Author: Rick Groffsky (an unqualified but far too experienced parent)


Then-sophomore forward and midfielder Lisa Vogel lies injured Sept. 30, 2012, during the game against Iowa at DeMartin Stadium at Old College Field. The Spartans tied with the Hawkeyes, 0-0. State News File Photo

Then-sophomore forward and midfielder Lisa Vogel lies injured Sept. 30, 2012, during the game against Iowa at DeMartin Stadium at Old College Field. The Spartans tied with the Hawkeyes, 0-0. State News File Photo


Anyone reading this article should do so with the clear understanding that it is being written by someone who is neither doctor, physical therapist nor athletic trainer.  I am a lawyer, which standing alone renders me completely unqualified to offer advice to anyone on the topic of ACL injuries.  What gives me the idea that I have something to offer is the fact that I am the father of two soccer-playing daughters who have had the pleasure of sustaining 3 ACL tears during the past three years.  That unfortunate fact, along with spending a lot of time reading journals, talking to experts, and then speaking with other parents whose kids have the same injury, has led me to realize that most parents and players have little if any idea as to how to approach this type of injury, and often enter the process of surgery and rehab with little real idea about how either should be done.  Through our experiences I have learned that doing both of those things right is absolutely critical to a safe and speedy return to play, and perhaps more importantly can lower the risks of injuries in the future.


Let’s begin with an important but unassailable premise:   to obtain the best short and long term result from this injury, it is not enough to just have a good surgeon do a good repair, or a good PT do a good job getting range of motion and strength to return, or a good trainer to retool the players body to get them ready to get back on the field of play.  While luck and genetics may allow for a decent  result with none of the above,  experience and common sense dictate that all three must happen in order to maximize the likelihood of a good outcome.



Let’s begin with the surgeon and the surgery.  We all have friends who know a surgeon who did a great job with someone’s broken wrist or sprained ankle.  While it can seem reassuring to go to a doctor based upon this type of recommendation, when looking for someone to reconstruct a torn ACL there are much more important issues to be addressed.  First, find out how much of their practice is ACL reconstruction, or how many they do in a given year.  If the answer is not too much or not too many, say thank you and goodbye no matter what else you have heard about them.  They may say that this is an easy surgery to do, but I assure you that after seeing how many of these have turned out it is not such an easy one to do right.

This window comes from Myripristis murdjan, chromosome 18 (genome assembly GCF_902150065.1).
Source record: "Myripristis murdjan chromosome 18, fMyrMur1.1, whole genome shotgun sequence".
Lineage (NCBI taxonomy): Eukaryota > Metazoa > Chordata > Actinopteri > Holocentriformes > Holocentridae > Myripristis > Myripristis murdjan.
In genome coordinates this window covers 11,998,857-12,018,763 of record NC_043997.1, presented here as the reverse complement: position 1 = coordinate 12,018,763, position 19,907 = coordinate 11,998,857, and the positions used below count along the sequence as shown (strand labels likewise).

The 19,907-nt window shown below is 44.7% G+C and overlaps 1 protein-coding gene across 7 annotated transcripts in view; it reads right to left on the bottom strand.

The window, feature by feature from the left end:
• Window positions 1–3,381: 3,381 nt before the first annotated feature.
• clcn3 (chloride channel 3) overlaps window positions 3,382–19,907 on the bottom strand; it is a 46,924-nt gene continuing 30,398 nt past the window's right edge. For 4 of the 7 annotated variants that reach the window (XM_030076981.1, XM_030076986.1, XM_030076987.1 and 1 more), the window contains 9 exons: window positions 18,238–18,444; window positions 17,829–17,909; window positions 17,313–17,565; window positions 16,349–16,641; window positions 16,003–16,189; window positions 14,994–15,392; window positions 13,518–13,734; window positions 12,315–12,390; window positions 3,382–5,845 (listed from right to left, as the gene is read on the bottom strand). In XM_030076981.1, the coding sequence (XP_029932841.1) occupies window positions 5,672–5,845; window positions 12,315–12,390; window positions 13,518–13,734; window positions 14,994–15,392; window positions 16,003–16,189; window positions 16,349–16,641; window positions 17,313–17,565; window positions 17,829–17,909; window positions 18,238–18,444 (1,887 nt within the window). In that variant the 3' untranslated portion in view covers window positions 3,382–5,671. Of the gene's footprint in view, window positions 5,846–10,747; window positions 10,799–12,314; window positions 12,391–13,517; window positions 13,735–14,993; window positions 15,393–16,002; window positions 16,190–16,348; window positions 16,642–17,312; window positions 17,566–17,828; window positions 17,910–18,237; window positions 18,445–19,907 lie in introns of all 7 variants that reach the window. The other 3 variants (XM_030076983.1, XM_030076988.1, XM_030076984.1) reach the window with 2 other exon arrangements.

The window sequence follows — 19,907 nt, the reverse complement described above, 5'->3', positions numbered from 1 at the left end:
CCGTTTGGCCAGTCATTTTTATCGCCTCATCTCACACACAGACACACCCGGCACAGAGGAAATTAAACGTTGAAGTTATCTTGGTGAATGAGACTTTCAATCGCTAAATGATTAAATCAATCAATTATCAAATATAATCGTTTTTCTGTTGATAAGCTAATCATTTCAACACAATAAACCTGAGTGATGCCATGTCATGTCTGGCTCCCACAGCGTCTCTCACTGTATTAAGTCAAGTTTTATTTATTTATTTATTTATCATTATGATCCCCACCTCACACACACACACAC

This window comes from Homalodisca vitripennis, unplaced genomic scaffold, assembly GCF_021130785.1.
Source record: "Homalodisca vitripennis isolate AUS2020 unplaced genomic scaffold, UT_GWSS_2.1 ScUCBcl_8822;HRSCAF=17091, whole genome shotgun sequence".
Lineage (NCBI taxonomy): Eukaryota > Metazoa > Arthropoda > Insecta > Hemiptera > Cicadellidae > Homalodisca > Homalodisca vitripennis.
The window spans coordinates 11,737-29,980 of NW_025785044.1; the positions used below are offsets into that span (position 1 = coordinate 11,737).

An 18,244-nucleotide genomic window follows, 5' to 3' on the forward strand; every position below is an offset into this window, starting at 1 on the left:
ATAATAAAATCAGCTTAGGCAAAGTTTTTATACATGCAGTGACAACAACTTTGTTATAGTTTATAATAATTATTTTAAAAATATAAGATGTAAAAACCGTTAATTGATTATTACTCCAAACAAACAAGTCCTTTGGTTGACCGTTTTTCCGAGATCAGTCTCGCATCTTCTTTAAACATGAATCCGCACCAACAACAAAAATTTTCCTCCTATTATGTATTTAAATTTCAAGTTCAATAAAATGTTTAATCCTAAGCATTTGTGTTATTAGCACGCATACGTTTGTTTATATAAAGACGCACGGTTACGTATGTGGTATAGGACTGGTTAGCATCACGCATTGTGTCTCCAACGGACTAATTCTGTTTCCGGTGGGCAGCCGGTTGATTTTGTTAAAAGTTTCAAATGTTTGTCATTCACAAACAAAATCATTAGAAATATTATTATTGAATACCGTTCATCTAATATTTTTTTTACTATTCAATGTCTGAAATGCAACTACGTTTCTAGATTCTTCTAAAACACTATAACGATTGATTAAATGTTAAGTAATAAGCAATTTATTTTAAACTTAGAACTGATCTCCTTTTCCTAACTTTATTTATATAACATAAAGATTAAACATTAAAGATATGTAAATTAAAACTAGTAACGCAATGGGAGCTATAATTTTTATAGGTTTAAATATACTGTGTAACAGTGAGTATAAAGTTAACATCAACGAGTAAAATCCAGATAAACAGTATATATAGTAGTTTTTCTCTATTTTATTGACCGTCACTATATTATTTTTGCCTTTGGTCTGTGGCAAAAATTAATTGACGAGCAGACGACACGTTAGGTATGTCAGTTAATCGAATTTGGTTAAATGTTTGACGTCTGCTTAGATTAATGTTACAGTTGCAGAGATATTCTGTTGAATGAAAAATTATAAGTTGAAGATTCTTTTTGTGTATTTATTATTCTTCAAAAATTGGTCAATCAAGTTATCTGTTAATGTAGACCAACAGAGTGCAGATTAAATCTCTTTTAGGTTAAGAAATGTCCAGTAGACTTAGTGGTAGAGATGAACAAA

The second thing you should find out is how they do the repair.  Depending on age, level of activity desired to return to and prior injuries to the knee there are multiple options for the material and technique to be used to replace the torn ( and now useless- the original cannot be repaired ) ACL.  Hamstring, quadriceps and patellar tendon autografts (tissue taken from your own body) can all be used, as can tendon allografts, which are taken from cadavers.  If one were to poll a group of experienced orthopedic surgeons you would find that there is clearly a difference of opinion between them as to whether there is one best option for a quick and safe return to play, and more importantly getting the best long term result.  I have a definite opinion about this based upon my experience and readings, but ultimately you to decide with your doctor (and perhaps by doing your own research) which is right for you.  I would caution, however,  that the answer you get to that question may be more a function of the surgeon’s comfort with a particular type of procedure than it is their objective view of the currently available data.




In the early 1990’s, it was realized almost by accident that older approaches to the rehabilitation of an ACL reconstruction were not only not helpful, but in fact deleterious to the recovery of patients. Recognized at that time was the fact that non-compliant patients who did things quicker than their surgeons had recommended were getting better results, and thus a greatly more accelerated rehabilitation program was born.  This regimen has been modified to move even more quickly in recent years, leading to a program that is dramatically different than the one used by therapists and surgeons 20 years ago.

When I tore my ACL 20+ years ago, the first surgeon I spoke with talked about my upcoming year long rehab program, with a long period of non-weight bearing to be followed by a very slow return to activities.  This would involve running by 6 months, and a return to sports at the one year anniversary of my surgery.   Fortunately for me, the second opinion I got was much more enlightened, and pushed me in the direction of what was then the fairly new idea of accelerated rehabilitation.  Running by 6-8 weeks and back to skiing at 4-5 months sounded much better to me, and reading the medical papers which laid the foundation for this approach reassured me that it was a safe way to go.

It is not quite fair to say that the benefits of a well done surgery can be ruined by lousy rehabilitation, but there is no doubt that the timing and safety of an athlete’s return to play is greatly influenced by how their physical therapy is performed.  The initial goal of that therapy is to achieve full extension of the leg and near normal flexion as soon as possible after the surgery.  This will lay the foundation for getting the patient to weight bear, walk normally and run much sooner than you might realize it can be done.  Depending on the type of ACL reconstruction that is performed, weight bearing can begin immediately, crutches disposed of as soon as pain allows for it ( days, not weeks ), and running in a safe environment, i.e. on a treadmill supervised by PT staff, by four weeks after surgery.  Yep, four weeks.